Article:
In this study, a placebo-controlled trial of participants who presented with an acute myocardial infarction, high-dose omega-3 fatty acids were shown to be beneficial to heart function. This was a Harvard trial, but the HS Omega-3 Index® testing was conducted at True Health Diagnostics. The authors note: “The greatest impact of O-3FA treatment was on RBC EPA and HS Omega-3 Index®, which were increased by 256% and 81%, respectively”.  They concluded: “the study demonstrated a beneficial effect for high-dose O-3FA treatment on adverse LV remodeling after acute MI in patients receiving modern, guidelines-based therapies”.

Inflammation/Myocardial Stress

  1. Everett BM, Ridker PM, Cook NR, Pradhan AD. Usefulness of B-type natriuretic peptides to predict cardiovascular events in women (from the Women’s Health Study). Am J Cardiol. 2015; 116(4):532-537.

    In this prospective study of initially healthy women from the Women’s Health Study, N-terminal pro-B-type natriuretic peptide (NT-proBNP) concentrations showed statistically significant association with incident cardiovascular disease, independent of traditional cardiovascular risk factors.

  2. Ho JE, Liu C, Lyass A, et al. Galectin-3, a marker of cardiac fibrosis, predicts incident heart failure in the community. J Am Coll Cardiol. 2012; 60(14):1249-56.

    Among 3,353 participants in the Framingham Offspring study, higher concentrations of Galectin-3, a marker of cardiac fibrosis, were associated with increased risk for incident HF and mortality.

  3. Maiolino G, Rossitto G, Pedon L, et al. Galectin-3 predicts long-term cardiovascular death in high-risk patients with coronary artery disease. Arterioscler Thromb Vasc Biol. 2015; 35(3):725-732.

    In patients with high cardiovascular risk who were referred for coronary angiography, galectin-3 is a strong independent predictor of cardiovascular death over a follow-up period of 7.2 years.

  4. Davidson MH, Ballantyne CM, Jacobson TA, et al. Clinical utility of inflammatory markers and advanced lipoprotein testing: Advice from an expert panel of lipid specialists. J Clin Lipidol. 2011; 5(5):338–367.

    This panel of experts concluded the following for C-reactive protein (CRP) on-treatment management decisions: 1) CRP measurement is reasonable and can help guide intensity of therapy for patients with intermediate risk, coronary heart disease (CHD; or a CHD risk equivalent), or a history of recurrent coronary events. 2) CRP measurement can be considered for selected patients among those with family history of premature CHD; however, the clinical utility of CRP in guiding therapy in this setting is less certain and requires further investigation.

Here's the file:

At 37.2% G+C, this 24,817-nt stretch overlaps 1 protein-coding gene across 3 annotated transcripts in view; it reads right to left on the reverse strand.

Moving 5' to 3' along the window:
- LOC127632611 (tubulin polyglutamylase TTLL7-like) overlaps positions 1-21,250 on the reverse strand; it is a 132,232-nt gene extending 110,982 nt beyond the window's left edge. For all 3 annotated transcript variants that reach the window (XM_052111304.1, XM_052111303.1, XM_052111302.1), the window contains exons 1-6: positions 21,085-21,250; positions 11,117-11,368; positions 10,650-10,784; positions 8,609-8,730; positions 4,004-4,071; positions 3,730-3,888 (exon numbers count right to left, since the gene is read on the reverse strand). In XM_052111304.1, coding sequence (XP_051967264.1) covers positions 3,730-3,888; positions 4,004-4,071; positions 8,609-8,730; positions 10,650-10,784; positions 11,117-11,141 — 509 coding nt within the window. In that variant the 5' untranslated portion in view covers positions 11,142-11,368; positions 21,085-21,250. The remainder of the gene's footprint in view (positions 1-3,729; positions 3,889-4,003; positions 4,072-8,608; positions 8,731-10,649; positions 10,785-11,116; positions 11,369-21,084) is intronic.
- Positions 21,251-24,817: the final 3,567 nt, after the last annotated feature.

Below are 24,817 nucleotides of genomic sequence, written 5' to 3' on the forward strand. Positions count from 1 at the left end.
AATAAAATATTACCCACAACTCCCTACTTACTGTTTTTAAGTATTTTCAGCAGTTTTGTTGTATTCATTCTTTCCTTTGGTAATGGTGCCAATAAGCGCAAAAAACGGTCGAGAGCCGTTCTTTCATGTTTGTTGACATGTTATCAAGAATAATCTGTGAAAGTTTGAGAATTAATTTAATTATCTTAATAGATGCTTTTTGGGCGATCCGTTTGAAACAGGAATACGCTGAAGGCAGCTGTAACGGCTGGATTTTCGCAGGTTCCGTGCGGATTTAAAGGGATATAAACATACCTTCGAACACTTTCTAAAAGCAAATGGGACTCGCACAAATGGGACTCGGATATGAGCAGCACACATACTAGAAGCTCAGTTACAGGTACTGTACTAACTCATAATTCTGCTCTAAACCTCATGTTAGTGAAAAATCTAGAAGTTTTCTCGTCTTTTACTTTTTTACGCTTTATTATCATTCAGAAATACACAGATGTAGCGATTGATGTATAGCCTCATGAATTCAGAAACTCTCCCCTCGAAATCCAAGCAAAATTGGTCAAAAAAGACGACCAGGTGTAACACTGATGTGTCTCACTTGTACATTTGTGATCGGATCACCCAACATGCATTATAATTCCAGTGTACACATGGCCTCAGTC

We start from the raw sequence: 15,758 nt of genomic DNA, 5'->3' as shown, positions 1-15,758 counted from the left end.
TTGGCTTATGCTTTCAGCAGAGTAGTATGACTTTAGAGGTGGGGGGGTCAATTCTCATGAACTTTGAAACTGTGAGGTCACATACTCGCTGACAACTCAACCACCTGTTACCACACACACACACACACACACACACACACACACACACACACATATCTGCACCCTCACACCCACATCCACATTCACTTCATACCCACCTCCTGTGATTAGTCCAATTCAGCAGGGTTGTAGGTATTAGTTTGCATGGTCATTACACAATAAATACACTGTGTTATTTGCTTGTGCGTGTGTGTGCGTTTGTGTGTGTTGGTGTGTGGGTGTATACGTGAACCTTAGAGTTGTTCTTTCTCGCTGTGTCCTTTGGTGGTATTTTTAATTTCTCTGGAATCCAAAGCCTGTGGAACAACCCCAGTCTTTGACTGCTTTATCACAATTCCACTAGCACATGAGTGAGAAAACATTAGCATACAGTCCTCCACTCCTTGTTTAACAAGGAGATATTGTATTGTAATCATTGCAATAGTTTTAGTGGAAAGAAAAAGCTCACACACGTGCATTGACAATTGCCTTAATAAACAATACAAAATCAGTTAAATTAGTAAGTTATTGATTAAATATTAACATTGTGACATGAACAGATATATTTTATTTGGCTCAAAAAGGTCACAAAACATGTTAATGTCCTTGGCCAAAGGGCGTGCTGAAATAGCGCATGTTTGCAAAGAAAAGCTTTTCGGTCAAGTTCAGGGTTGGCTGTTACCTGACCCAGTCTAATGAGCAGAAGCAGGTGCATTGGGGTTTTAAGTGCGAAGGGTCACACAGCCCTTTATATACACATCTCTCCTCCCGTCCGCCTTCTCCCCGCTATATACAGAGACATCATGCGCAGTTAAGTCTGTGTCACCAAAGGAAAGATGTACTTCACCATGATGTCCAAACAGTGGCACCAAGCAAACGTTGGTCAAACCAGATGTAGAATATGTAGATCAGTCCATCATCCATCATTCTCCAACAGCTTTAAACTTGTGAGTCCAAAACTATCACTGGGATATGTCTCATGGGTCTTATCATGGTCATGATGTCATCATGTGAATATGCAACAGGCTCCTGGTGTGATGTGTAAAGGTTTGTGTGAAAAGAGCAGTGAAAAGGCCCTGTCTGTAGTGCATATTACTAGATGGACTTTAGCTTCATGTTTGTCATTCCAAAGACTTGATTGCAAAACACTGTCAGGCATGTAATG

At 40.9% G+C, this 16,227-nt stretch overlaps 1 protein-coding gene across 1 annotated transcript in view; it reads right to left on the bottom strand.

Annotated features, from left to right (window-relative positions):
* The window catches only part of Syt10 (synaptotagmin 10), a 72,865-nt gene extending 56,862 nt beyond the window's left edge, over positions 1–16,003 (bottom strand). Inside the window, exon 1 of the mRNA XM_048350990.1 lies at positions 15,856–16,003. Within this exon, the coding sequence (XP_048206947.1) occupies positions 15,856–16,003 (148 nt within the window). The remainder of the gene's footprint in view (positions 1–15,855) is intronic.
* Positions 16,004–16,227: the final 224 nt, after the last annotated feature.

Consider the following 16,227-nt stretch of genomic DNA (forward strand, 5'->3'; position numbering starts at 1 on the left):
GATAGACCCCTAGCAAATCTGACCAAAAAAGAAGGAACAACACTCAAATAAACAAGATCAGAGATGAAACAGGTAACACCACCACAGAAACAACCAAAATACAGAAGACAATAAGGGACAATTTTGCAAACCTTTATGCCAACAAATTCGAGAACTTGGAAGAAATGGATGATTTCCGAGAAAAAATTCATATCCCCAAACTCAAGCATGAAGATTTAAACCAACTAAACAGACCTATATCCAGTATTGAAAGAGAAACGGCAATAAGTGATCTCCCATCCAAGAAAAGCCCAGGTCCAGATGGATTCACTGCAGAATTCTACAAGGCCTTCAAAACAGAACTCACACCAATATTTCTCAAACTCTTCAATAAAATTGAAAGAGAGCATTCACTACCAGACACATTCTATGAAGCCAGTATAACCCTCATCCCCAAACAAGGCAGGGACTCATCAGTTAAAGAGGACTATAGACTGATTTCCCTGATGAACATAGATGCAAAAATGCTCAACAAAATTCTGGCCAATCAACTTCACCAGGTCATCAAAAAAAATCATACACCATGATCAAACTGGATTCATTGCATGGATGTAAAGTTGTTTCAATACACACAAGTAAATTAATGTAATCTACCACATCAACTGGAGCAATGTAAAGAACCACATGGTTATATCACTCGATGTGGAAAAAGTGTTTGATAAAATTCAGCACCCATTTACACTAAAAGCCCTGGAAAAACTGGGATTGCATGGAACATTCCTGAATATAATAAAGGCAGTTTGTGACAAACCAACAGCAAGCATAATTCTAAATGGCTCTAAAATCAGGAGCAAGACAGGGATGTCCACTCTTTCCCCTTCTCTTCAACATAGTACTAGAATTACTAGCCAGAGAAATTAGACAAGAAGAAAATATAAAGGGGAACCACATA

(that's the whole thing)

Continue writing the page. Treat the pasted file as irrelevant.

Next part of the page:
5. Bays HE, Jones PH, Brown WV, Jacobson TA. National Lipid Association annual summary of clinical lipidology 2015. J Clin Lipidol. 2014; 8:S1-S36.

    The inflammatory marker C-reactive protein (CRP) is associated with increased risk of atherosclerotic cardiovascular disease (ASCVD) risk. Lipid-lowering intervention that lowers CRP levels may also reduce ASCVD risk; however, it is unclear whether the reduction in ASCVD risk is due to improved lipid levels or to reduction in CRP alone. Atherosclerosis is an inflammatory process; thus, in selected patients at higher ASCVD risk, clinicians may find measurement of CRP useful to determine the effectiveness of lipid-altering intervention.

  6. Davidson MH, Corson MA, Alberts MJ, et al. Consensus panel recommendation for incorporating lipoprotein-associated phospholipase A2 testing into cardiovascular disease risk assessment guidelines. Am J Cardiology. 2008; 101(12A):51F-57F.

    Due to failure of drugs (e.g. darapladib in two major trials) that significantly reduce Lp-PLA2 activity and concentrations failing to reduce clinical events, Lp-PLA2 is now considered a risk factor but not to be used as an efficacy judge on lipid-modulating drugs. Lp-PLA2 is an indicator that the immune system is trying to attack inflammation. It is no longer considered to be specific for atherosclerosis or plaque as can be seen in other inflammatory states (hepatic, pulmonary, etc).

  7. Meinitzer A, Kielstein JT, Pilz S, et al. Symmetrical and Asymmetrical Dimethylarginine as Predictors for Mortality in Patients Referred for Coronary Angiography: The Ludwigshafen Risk and Cardiovascular Health Study. Clin Chem. 2011;57(1):112-121.

    In 3,229 patients who were undergoing coronary angiography at baseline, serum concentrations of symmetrical dimethylarginine (SDMA) were associated with increased risk for cardiovascular and all-cause mortality.

  8. Szczeklik W, Stodółkiewicz E, Rzeszutko M, et al. Urinary 11-Dehydro-Thromboxane B2 as a predictor of acute myocardial infarction outcomes: results of Leukotrienes and Thromboxane In Myocardial Infarction (LTIMI) study. J Am Heart Assoc. 2016; 5(8):pii: e003702. doi: 10.1161/JAHA.116.003702.

    In the Leukotrienes and Thromboxane In Myocardial Infarction (LTIMI) study of 180 consecutive patients with acute myocardial infarction, 11-dehydro-thromboxane B2 was an independent predictor of 1-year cumulative major adverse cardiovascular events and was negatively correlated with left ventricular ejection fraction on admission.

  9. Pastori D, Pignatelli P, Farcomeni A, et al. Urinary 11-dehydro-thromboxane B2 is associated with cardiovascular events and mortality in patients with atrial fibrillation. Am Heart J. 2015; 170(3):490-7.

    Increasing levels of urinary 11-dehydrothromboxane B2 levels were associated with increasing risk for cardiovascular events in a prospective single-center cohort study of 837 patients with atrial fibrillation.

Genetics